WHAT HAS THE ARMY GIVEN YOU ?????
An article by Col (Retd) Abhay Gupta.
I was all of 48 yrs when I was superseded in my present rank. At a social-do, I was asked by this pretty girl, ‘Just 48, and the end of the road for you! What has Army really given you? You’ve never been paid well in the Army. And see what they have done to you now!’
I appraised her from top to bottom. I must confess she was a pretty sight. What I told her was this.
Army, my dear, is a way of life. It is not about making a living. As far as supersession is concerned, lady, that is way of army life. You can’t complain just because your personal interest, as you perceive it, has not been looked after. Army has wonderful, time-tested evolved systems. You don’t fight personal battles for the heck of it. And it is about selfishness, dear – Service Before Self is our motto.
Remember it is a Service (seva). There are no expectations of rewards in Seva, for Seva is considered its own reward. ‘What has Army given me?’, you asked. It has given me a glimpse and understanding of dimensions you, in the civil sector, can only wonder and feel over-awed about. Have you any idea of camaraderie?
When you see a soldier brave the shower of artillery shrapnel to rush to rescue his bleeding colleague just wounded in the shelling you KNOW the meaning of the word ‘camaraderie’. When you are lying in a hospital on a DI List, and there are 20 blood donors of your blood-group spending the cold night in the verandah of the hospital, just so that any emergency call for blood to save your life may be attended to, that is camaraderie. Camaraderie implies selfless help and support to someone who is not necessarily a friend.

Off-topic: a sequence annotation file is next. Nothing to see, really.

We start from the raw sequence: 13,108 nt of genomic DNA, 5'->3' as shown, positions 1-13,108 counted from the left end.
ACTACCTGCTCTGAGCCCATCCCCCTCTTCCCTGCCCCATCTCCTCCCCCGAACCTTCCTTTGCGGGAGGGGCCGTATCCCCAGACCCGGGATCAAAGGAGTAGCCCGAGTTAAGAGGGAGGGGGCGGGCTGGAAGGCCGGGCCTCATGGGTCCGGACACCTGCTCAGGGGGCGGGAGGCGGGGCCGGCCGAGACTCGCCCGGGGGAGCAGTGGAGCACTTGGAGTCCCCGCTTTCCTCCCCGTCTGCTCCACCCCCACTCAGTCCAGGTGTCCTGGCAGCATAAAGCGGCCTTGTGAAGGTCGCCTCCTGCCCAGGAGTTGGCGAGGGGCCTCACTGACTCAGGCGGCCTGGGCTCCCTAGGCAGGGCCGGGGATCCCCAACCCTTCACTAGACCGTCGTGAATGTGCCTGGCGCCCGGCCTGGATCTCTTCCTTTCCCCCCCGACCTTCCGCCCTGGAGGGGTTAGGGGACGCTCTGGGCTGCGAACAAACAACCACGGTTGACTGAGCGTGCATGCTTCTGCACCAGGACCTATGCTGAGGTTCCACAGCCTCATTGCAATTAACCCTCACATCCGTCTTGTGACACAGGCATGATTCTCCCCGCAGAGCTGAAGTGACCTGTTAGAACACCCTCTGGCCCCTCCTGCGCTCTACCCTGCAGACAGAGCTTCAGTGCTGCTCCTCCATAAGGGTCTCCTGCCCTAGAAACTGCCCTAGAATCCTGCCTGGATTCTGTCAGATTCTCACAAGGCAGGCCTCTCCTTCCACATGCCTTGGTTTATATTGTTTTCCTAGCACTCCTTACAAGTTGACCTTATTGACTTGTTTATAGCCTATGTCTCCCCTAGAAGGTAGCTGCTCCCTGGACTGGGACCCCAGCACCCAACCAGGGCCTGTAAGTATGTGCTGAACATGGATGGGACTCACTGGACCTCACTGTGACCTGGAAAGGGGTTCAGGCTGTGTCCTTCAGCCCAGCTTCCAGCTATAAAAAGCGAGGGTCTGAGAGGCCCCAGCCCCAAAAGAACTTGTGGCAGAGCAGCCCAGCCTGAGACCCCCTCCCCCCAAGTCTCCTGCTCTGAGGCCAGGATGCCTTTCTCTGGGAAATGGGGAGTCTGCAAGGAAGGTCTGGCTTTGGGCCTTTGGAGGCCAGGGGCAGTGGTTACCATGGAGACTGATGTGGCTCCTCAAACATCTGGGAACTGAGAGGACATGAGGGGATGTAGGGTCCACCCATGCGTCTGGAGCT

You have to cross Banihal, my dear, to understand all this.
Do you know the holy significance of the word ‘command’? It is a sacred word. And who can know the meaning of it other than a person in uniform? Even the CEO of a Fortune 500 company can’t comprehend the significance of this sacred word. When you are in ‘command’ you are God. Can you comprehend what being God can be like? It is not about the authority, it is about responsibility. The authority comes into play after you have rendered your part of the deal of unflinching loyalty displayed towards your subordinates.
Now when you signal him – not ask him or tell him or order him – to dash-down-crawl- observe- fire, and in the process subject himself to imminent death, he does so without a second thought. This is when you REALIZE what is so sacred about command. Even before you can move your hand to the door of the car/ gypsy, the driver jumps from his seat and beats you to the door, your door, is what command gets you. Such are the rewards of command.
Do you know the meaning of ‘being a gentleman’? In the last thirty years in uniform one has witnessed a proliferation of designations in the civil environment. There have been Executive Officers, and there have been Managers – General Managers, Assistant Managers, and a whole spectrum of them. There are CEOs and Vice Presidents. In the Army we have only ‘Officers’. Some are General Officers and some just Company Officers. Even at the induction level we have Young Officers. What it means to be an ‘Officer’ is something you can’t comprehend. Hollywood tried to bring about a differentiation, calling the phenomenon, ‘An Officer and a Gentleman, little knowing that being a gentleman is inherent when you are an OFFICER.